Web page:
(234 – 182)
June 7, 2012 HR 436 Repeals Excise Tax on Medical Devices Bill Passed – House
(270 – 146)
May 31, 2012 H Amdt 1160 Project Labor Agreements Amendment Adopted – House
(218 – 198)
May 31, 2012 HR 3541 Prenatal Nondiscrimination Act (PRENDA) of 2012 Bill Failed – House
(246 – 168)
May 18, 2012 HR 4310 National Defense Authorization Act for Fiscal Year 2013 Bill Passed – House
(299 – 120)
May 18, 2012 H Amdt 1127 Repeals Indefinite Military Detention Provisions Amendment Rejected – House
(182 – 238)
May 18, 2012 H Amdt 1140 Prohibits Reductions to Strategic Nuclear Arms Required by New START Amendment Adopted – House
(238 – 162)
May 17, 2012 H Amdt 1103 Limits Funding for War in Afghanistan to the Withdrawal of U.S. Forces Amendment Rejected – House
(113 – 303)
May 16, 2012 HR 4970 Violence Against Women Reauthorization Act of 2012 Bill Passed – House
(222 – 205)
May 10, 2012 HR 5652 Sequester Replacement Reconciliation Act of 2012 Bill Passed – House
(218 – 199)
May 9, 2012 HR 2072 Export-Import Bank Reauthorization Act of 2012 Bill Passed – House
(330 – 93)
May 9, 2012 H Amdt 1096 Prohibits Use of Funds in Contravention with the Defense of Marriage Act Amendment Adopted – House
(245 – 171)
April 27, 2012 HR 4628 Extending Student Loan Interest Rates Bill Passed – House
(215 – 195)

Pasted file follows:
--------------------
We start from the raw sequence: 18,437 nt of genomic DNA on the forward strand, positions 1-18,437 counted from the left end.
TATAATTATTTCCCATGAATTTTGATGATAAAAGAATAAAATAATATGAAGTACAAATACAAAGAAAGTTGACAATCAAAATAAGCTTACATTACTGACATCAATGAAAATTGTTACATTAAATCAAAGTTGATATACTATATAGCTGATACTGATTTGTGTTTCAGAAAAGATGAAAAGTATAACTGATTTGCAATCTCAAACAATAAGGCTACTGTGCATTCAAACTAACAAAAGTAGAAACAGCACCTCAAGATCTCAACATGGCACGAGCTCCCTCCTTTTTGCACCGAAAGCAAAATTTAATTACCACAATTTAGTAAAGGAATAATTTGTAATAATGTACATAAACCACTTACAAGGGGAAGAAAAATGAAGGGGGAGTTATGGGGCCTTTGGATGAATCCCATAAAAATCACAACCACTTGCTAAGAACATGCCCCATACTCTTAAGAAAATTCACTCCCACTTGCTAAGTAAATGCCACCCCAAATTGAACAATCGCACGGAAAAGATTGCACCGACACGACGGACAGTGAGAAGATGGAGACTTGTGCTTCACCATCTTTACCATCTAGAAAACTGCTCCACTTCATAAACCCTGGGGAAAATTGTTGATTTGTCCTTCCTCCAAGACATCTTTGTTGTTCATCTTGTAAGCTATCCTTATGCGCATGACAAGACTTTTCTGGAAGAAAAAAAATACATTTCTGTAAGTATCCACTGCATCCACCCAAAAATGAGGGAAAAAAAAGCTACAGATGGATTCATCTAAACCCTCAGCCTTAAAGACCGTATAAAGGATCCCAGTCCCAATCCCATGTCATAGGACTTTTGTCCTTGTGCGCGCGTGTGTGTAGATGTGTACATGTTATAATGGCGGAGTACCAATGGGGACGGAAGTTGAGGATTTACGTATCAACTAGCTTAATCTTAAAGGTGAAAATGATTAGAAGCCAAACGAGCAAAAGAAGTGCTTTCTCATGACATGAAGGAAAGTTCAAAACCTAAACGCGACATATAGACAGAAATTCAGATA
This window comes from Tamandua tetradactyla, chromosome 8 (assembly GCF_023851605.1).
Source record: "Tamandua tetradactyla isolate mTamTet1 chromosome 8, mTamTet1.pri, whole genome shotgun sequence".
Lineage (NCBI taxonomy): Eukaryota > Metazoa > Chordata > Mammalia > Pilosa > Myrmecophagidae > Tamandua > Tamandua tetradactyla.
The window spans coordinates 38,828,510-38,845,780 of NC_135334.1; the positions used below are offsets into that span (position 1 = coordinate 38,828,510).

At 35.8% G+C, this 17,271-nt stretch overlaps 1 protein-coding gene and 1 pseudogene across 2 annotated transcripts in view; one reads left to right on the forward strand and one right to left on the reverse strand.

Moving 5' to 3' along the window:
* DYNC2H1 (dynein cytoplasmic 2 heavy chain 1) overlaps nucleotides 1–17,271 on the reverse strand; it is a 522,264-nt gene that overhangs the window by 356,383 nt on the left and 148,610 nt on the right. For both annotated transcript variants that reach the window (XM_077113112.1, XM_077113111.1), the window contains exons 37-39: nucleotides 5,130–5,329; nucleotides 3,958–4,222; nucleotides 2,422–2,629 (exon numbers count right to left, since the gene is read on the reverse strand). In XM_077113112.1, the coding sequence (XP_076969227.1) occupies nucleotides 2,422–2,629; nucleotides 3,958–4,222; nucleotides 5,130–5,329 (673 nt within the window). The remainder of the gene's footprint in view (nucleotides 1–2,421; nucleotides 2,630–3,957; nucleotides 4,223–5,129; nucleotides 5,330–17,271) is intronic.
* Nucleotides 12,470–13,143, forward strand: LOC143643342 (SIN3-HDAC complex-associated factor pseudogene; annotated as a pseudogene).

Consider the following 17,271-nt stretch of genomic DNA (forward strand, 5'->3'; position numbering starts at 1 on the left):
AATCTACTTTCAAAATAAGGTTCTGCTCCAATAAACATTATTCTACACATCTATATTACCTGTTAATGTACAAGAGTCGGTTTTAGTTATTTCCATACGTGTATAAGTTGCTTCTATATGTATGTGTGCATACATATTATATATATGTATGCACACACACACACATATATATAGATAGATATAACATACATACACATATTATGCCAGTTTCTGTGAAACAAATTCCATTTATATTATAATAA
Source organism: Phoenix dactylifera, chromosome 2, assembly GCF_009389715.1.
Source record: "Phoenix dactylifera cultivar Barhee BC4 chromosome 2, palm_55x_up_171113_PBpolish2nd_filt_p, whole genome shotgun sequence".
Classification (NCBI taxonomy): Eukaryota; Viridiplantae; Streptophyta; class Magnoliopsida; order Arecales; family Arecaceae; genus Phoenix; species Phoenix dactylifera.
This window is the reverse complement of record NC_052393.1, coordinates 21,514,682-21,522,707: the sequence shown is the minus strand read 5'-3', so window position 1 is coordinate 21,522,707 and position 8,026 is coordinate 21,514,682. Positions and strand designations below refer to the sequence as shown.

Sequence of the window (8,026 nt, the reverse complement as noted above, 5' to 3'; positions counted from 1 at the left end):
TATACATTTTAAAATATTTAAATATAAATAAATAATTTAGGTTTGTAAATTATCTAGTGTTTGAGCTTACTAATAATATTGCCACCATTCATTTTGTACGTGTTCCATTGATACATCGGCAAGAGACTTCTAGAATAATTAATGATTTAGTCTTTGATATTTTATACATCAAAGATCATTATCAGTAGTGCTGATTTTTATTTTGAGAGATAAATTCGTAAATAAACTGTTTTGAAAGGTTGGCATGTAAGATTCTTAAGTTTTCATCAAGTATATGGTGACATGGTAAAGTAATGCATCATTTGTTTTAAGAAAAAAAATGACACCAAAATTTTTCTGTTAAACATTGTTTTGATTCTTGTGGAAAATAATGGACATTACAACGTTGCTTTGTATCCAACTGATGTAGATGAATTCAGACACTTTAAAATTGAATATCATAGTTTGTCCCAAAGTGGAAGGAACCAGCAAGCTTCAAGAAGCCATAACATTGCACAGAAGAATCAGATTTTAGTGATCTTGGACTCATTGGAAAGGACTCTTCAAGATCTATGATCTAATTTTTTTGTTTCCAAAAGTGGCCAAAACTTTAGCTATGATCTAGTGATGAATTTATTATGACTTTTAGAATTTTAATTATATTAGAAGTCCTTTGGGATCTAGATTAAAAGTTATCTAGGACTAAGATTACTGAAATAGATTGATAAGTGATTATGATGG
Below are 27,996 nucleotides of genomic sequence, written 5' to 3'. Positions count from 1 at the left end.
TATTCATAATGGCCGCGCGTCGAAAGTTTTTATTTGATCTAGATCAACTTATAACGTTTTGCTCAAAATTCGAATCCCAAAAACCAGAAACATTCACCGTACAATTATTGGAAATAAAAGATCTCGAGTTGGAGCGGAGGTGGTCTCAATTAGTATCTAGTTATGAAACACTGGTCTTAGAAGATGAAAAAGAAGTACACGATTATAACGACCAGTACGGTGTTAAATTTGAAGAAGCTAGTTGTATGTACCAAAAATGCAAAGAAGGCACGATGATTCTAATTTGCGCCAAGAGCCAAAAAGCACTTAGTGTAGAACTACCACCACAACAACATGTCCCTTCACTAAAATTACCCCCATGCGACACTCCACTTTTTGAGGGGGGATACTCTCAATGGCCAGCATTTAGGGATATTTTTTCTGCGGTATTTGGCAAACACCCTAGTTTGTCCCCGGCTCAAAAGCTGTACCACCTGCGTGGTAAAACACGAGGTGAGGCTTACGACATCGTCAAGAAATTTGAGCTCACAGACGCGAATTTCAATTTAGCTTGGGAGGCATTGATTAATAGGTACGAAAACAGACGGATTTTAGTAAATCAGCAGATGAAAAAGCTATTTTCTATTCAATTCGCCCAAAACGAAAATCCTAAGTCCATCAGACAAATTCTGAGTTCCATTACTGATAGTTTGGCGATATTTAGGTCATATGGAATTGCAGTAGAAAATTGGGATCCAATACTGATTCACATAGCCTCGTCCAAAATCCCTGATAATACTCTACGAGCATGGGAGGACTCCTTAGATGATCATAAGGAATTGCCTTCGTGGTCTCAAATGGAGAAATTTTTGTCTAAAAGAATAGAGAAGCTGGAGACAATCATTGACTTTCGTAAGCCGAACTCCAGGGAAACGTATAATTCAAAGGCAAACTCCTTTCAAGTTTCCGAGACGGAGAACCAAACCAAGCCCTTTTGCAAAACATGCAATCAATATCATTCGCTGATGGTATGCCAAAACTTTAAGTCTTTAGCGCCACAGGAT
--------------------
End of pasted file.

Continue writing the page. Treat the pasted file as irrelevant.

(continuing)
April 26, 2012 HR 3523 Cyber Intelligence Sharing and Protection Act Bill Passed – House
(248 – 168)
April 19, 2012 HR 9 Income Tax Deduction for Small Businesses Bill Passed – House
(235 – 173)
April 18, 2012 HR 4348 Extension of Surface Transportation Funding and Approval of the Keystone XL Pipeline Bill Passed – House
(293 – 127)
March 29, 2012 H Con Res 112 Limits Federal Appropriations for Fiscal Years 2013-2022 (“Ryan Budget”) Joint Resolution Passed – House
(228 – 191)
Feb. 29, 2012 HR 1837 Water Resources in the Sacramento-San Joaquin Valley Bill Passed – House
(246 – 175)

Christopher 'Chris' Patrick Gibson
Full Name: Christopher ‘Chris’ Patrick Gibson
Current Office: U.S. House – District 19, Republican
First Elected: 11/02/2010

Next Election: 2014
On The Ballot: Won, Conservative, Republican, Independence for U.S. House – District 19

Family: Wife: Mary Jo; 3 Children: Katie, Maggie, Connor
Birth Date: 05/13/1964

Gibson: US cannot be world policemen anymore

11 Feb
Gay Democrat Sean Eldridge, husband of New Republic owner/editor and Facebook founder Chris Hughes, has filed papers to run against Gibson.  We have not researched Gibson’s voting history on individual rights or gay issues.

Gibson: US cannot be world policemen anymore
Gibson addresses his Veterans’ Advisory Board

KINGSTON – Congressman Christopher Gibson told his Veterans Advisory Board meeting in Kingston on Monday that as the war in Afghanistan winds down, the US can no longer play the role of world policeman as it has since the end of the Cold War.

Gibson said while al Qaeda is “a determined enemy” bent on destroying the Western World, the US must change its military mission.

“If we think differently then I think we can reorganize our armed forces and we can still have the world’s most formidable armed forces and deter other nations that would want to do us harm without putting us in all these spots all over the world,” he said.